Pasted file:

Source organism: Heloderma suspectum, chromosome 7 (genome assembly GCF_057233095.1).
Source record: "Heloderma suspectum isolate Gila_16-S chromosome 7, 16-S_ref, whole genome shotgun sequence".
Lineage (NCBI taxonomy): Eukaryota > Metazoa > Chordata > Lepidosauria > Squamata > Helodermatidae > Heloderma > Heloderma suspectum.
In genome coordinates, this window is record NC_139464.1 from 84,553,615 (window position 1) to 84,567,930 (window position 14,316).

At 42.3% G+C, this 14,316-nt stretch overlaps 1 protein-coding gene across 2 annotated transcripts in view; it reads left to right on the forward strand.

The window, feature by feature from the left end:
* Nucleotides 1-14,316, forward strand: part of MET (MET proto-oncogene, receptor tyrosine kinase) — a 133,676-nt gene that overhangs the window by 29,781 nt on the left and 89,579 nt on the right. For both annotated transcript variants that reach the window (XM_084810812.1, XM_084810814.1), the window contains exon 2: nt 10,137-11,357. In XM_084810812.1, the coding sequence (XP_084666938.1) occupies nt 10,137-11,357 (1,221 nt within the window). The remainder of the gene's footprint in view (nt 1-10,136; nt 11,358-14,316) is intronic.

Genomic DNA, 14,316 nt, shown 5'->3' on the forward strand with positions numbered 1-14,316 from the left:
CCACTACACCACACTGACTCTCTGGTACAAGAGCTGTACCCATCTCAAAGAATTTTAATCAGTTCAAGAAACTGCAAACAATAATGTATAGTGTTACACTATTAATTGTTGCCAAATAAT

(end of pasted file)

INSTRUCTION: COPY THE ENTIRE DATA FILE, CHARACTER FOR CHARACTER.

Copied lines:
Source organism: Heloderma suspectum, chromosome 7 (genome assembly GCF_057233095.1).
Source record: "Heloderma suspectum isolate Gila_16-S chromosome 7, 16-S_ref, whole genome shotgun sequence".
Lineage (NCBI taxonomy): Eukaryota > Metazoa > Chordata > Lepidosauria > Squamata > Helodermatidae > Heloderma > Heloderma suspectum.
In genome coordinates, this window is record NC_139464.1 from 84,553,615 (window position 1) to 84,567,930 (window position 14,316).

At 42.3% G+C, this 14,316-nt stretch overlaps 1 protein-coding gene across 2 annotated transcripts in view; it reads left to right on the forward strand.

The window, feature by feature from the left end:
* Nucleotides 1-14,316, forward strand: part of MET (MET proto-oncogene, receptor tyrosine kinase) — a 133,676-nt gene that overhangs the window by 29,781 nt on the left and 89,579 nt on the right. For both annotated transcript variants that reach the window (XM_084810812.1, XM_084810814.1), the window contains exon 2: nt 10,137-11,357. In XM_084810812.1, the coding sequence (XP_084666938.1) occupies nt 10,137-11,357 (1,221 nt within the window). The remainder of the gene's footprint in view (nt 1-10,136; nt 11,358-14,316) is intronic.

Genomic DNA, 14,316 nt, shown 5'->3' on the forward strand with positions numbered 1-14,316 from the left:
CCACTACACCACACTGACTCTCTGGTACAAGAGCTGTACCCATCTCAAAGAATTTTAATCAGTTCAAGAAACTGCAAACAATAATGTATAGTGTTACACTATTAATTGTTGCCAAATAAT